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Team Laura repping at Light the Night 2012 at Lake Mueller Park in Austin.

The Light the Night volunteers gave everyone balloons to symbolize their role of support at the walk. I was given a white balloon to show that I was a survivor. The others were given red balloons to show that they were supporters. Others were given gold balloons to show that they were walking in memory of someone who had passed away from blood cancer. I’m so thankful that I’m still here today to walk in these events and speak publicly about my illness. Seeing all the gold balloons brought home the fact that so many people are not here to do that for themselves.

Along with my Army family, some truly amazing friends of mine from Louisiana are also living in Austin and walked with us as well. They have been such a major part of my life and I don’t know where I would be without them.

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From left to right: My “homegirls” Megan, me and Britni at Light the Night 2012.

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My hubby and self-dubbed “personal trainer,” Rene, was a front-row supporter at Light the Night as well.

Speaking of training, on Sunday I finished the second week of Couch to 5K! The second week work outs consisted of a 5 minute walk, followed by alternating intervals of 90 second runs and 2 minute walks, along with a 5 minute cool down walk. As I mentioned in my last entry, I’d been thinking about what I wanted my goal fitness goals to be beyond completing a 5K sometime around the New Year.

This past weekend, I did something a little crazy. I signed up for the Inaugural Nike Women’s Half-Marathon in Washington, D.C. to benefit the Leukemia & Lymphoma Society. I think its pretty rad that my first race will be the first year that the race will be held in D.C. Along with being our nation’s capital, it’s also one of my favorite cities and home to many of my amazing friends. The run will take place on April 28, 2013, which is significant to me for a couple of reasons. It’s the weekend after my 26th birthday. It also falls in between the first anniversaries of when I went into the ER for chest pain (April 20), and when I was diagnosed with Hodgkin’s (May 11). It’s very fitting that I’ll get to celebrate both my birth and survival by running to raise awareness and funds to fight blood cancers! If you’re interested in helping me reach my goal, please visit my fundraising page.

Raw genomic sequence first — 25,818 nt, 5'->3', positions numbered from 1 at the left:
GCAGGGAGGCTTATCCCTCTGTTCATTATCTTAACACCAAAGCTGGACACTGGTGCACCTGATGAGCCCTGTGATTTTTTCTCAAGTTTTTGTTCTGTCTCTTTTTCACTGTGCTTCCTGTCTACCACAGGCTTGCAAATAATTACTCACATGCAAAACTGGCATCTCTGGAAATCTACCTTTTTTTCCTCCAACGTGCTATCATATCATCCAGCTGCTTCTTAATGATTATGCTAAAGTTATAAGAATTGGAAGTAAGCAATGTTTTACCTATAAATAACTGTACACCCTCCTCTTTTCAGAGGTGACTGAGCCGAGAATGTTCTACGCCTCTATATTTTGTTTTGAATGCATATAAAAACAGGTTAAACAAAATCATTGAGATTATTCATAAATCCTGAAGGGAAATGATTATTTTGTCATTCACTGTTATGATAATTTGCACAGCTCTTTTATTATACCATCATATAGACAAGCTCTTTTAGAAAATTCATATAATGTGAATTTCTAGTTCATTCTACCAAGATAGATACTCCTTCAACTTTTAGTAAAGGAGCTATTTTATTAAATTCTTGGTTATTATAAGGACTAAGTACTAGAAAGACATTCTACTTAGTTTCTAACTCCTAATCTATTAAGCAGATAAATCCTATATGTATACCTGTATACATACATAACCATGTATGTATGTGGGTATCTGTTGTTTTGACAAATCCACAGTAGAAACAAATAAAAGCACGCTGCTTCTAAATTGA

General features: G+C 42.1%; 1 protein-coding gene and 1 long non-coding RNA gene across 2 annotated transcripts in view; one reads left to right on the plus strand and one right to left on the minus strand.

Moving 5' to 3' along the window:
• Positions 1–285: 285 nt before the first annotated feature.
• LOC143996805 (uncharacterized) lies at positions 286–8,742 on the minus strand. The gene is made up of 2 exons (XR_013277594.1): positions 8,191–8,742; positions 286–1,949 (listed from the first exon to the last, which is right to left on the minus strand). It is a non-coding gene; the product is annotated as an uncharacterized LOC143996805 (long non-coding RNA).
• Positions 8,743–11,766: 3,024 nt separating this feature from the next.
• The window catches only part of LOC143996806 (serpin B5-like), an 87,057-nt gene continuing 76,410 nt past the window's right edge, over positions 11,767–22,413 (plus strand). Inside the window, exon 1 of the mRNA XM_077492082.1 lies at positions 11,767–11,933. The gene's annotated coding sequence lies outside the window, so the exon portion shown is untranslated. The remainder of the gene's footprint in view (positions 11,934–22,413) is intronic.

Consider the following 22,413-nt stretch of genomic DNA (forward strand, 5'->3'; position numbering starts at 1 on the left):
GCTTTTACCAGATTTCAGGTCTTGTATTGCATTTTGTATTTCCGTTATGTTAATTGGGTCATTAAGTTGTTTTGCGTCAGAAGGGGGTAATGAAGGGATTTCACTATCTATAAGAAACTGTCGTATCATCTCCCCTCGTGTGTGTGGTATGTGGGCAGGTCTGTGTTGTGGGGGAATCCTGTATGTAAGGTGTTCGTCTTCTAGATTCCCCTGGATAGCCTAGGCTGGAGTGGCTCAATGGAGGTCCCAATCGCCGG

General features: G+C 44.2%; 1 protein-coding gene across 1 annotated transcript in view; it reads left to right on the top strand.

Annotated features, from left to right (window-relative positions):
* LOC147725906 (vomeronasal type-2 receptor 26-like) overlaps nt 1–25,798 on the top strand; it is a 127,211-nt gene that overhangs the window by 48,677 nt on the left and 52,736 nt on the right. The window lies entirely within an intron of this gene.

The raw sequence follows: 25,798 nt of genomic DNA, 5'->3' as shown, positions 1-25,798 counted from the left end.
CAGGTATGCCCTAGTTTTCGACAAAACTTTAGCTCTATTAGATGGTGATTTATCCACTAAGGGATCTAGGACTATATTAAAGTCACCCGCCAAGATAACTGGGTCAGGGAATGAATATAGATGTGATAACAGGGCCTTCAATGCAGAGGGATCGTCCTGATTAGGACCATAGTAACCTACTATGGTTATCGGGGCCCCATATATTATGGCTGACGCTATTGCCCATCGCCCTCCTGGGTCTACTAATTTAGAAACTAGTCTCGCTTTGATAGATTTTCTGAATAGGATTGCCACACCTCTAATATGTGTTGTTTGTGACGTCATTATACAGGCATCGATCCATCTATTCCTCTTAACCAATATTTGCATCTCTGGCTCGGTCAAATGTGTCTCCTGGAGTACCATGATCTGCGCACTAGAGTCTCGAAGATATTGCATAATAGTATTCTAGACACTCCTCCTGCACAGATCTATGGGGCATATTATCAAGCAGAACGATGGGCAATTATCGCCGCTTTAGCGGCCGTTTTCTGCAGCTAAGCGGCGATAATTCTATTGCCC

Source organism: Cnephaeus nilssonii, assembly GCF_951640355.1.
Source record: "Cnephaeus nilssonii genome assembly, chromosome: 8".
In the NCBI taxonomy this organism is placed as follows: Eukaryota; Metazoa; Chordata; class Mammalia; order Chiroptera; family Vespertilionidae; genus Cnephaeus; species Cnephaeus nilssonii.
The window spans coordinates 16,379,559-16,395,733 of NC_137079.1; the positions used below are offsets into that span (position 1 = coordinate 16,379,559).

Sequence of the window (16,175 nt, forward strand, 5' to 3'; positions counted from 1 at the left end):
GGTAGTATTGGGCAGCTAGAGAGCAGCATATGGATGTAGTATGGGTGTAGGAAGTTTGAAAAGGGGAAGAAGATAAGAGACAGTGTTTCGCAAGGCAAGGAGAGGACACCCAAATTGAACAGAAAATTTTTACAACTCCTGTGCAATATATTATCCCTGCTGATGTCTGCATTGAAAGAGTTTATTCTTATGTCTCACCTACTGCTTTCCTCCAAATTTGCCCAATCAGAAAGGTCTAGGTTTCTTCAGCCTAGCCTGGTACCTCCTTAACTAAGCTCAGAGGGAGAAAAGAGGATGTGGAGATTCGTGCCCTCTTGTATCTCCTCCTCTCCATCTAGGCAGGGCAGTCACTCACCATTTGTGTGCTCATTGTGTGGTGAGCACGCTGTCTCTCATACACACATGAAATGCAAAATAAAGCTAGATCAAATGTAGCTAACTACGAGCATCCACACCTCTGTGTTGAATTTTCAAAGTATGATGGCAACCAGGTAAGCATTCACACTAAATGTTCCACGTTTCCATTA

Along with the excitement, I’m also scared as well! Even before I had cancer, I never ran that far in my life. I certainly have never committed to fundraising that much money as an individual before either! That being said though, after doing a lot of research and soul searching, I just know in my heart that this is the right time, the right race and the right cause for me. I can do this and I know I will feel amazing for it! Cancer has definitely shown me that there’s no time like the present to get busy living.

To my feet

“Cancer didn’t bring me to my knees, it brought me to my feet. I stand tonight because I want to be part of this effort to find an end to cancer. This is possible.”

I recently saw this Michael Douglas quote from September’s Stand Up to Cancer event and was floored. This really embodies what I’ve been feeling in so many ways. I just want to do more, say more, put my story out there more. I just have this drive. I’m not quite sure where its taking me yet, but I know its going somewhere!

Cancer has quite literally brought me to my feet. This Saturday is the Leukemia & Lymphoma Society’s Light the Night Walk. My friends and family put together a “Team Laura” for the event and I’m super excited that I’ll be able to participate. The timing was perfect for me to attend and also feel good walking the 1.5 miles. We are extremely close to our fundraising goal and would love to smash it, so please consider donating to our team at http://pages.lightthenight.org/sctx/AustinL12/TeamLaura.